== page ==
After a company has closed (whether after being wound up or struck off), company officers must ensure that all books and papers of the company are retained for at least 5 years after the date of the company’s closure.

Verifying and Paying Off Outstanding Liabilities: Debts & Taxes

If you have any outstanding business loans, you must inform your lenders of your business’ impending closure and provide a date and method of payment.

Naturally, creditors will file claims against your business for outstanding debts. The responsibility is on your business to inspect these claims and you have to determine which claims are to be rejected or accepted.

In a company winding up scenario for example, a company’s assets are limited, and one must be prudent. Appointing a lawyer will be of significance assistance in determining which claims are valid/invalid.

A company must ensure that all outstanding tax obligations and liabilities are settled before closing. There are 2 methods to check whether your company has any outstanding tax issues:

  1. Accessing myTax Portal allows you to view your Account Summary, Corporate Tax & GST Filing Statuses and Corporate Tax & GST Notices; or
  2. Calling the IRAS 24-hour toll-free automated answering service. This service allows you to inquire about your tax assessment status, as well as the status of your accounts.

For Companies: Return of Company Capital to Shareholders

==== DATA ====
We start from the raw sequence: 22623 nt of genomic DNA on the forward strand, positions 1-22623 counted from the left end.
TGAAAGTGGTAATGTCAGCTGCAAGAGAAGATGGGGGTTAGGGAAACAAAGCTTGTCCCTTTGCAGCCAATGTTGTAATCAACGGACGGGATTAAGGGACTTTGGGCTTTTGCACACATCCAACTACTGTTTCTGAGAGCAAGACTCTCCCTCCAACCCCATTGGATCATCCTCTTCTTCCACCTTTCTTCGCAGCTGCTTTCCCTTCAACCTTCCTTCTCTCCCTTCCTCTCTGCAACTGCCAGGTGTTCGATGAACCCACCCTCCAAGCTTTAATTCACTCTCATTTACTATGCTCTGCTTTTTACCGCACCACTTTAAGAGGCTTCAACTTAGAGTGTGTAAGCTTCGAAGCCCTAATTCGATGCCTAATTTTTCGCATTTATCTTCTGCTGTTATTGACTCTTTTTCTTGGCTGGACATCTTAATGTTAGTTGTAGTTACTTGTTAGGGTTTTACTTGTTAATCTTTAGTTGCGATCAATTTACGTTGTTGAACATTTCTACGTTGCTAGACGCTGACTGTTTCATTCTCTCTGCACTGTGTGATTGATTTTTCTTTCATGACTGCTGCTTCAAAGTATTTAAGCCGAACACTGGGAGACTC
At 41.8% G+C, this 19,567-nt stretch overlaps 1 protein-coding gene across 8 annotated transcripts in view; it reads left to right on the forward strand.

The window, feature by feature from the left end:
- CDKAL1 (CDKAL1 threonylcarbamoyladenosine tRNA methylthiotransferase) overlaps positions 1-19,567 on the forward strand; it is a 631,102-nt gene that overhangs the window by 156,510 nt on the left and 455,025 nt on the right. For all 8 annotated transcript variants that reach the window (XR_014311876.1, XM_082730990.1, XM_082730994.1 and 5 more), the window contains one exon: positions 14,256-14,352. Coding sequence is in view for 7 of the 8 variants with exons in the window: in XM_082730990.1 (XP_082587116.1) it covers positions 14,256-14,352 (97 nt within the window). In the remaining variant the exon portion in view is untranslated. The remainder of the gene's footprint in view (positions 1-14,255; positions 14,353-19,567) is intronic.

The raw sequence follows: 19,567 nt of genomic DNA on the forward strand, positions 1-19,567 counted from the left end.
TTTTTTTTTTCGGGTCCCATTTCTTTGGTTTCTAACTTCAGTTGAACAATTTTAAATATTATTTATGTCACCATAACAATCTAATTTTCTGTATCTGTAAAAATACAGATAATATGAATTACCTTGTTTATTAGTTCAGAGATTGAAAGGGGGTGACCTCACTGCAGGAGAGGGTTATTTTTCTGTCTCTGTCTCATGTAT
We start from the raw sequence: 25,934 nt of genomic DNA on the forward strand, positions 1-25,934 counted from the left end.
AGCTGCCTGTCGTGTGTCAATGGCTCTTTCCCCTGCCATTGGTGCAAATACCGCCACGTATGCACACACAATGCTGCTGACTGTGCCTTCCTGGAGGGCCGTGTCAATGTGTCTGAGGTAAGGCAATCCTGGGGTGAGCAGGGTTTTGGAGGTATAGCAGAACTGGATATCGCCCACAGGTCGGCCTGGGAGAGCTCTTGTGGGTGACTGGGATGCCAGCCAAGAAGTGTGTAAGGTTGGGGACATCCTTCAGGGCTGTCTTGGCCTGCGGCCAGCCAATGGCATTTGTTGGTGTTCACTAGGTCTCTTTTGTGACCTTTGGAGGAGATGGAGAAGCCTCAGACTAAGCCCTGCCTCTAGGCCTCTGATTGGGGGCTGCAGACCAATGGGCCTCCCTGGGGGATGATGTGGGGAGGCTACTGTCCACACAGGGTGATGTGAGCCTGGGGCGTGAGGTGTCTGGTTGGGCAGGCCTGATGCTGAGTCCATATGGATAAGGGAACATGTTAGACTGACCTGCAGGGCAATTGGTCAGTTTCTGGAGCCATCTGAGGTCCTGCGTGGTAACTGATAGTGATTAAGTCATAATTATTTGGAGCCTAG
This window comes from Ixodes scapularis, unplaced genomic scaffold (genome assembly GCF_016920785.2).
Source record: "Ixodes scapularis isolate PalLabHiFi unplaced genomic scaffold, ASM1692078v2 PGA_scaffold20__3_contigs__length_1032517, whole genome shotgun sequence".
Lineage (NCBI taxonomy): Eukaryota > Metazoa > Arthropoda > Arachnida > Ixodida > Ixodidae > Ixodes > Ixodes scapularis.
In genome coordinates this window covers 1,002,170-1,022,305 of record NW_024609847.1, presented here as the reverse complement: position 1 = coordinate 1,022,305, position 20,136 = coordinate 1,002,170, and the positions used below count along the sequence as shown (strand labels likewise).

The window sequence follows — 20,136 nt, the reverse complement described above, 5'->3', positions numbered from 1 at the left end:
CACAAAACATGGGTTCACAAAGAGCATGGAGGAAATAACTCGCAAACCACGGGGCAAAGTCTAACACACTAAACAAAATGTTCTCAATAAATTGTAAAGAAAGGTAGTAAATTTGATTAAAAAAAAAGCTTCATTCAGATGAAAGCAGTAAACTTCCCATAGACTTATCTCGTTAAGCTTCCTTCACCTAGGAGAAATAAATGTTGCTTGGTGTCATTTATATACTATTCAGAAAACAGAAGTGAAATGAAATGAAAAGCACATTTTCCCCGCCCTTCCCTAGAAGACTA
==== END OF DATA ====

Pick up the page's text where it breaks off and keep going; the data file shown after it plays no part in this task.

Unlike in a sole proprietorship or partnership, companies gather funds through shareholders, who in turn obtain an ownership stake in the company. In a company dissolution scenario, the company’s liabilities need to be properly settled first (as discussed above) before any cash or property can be distributed back to shareholders/owners.

Any surplus after settling the abovementioned, and subtracting liquidation costs, will then be returned to the shareholders.

For preference shareholders, their entitlements will be determined by the terms of their share issues, and priority given over ordinary shareholders. For ordinary shareholders, the residual assets will be divided equally in amounts proportionate to their share ownership.

On the other hand, if you wish to reduce your share capital prior to closing, certain procedures must be followed. For example, private companies are required to pass a special resolution and must also meet the requisite solvency and publicity requirements.

Determining the Tenancy Agreement of Your Office Space

With regard to the office space, notice should be given to your landlord regarding the ending of your tenancy agreement. The minimum notice period is usually 30 days but check what your tenancy agreement says on this.

Closing your business does not mean that your tenancy agreement automatically terminates. Consent must be obtained from your landlord before you can prematurely terminate your tenancy agreement, and your landlord might reject your surrender.

Also, if your tenancy agreement contains penalty fee clauses for early termination, you may likely be liable to pay them.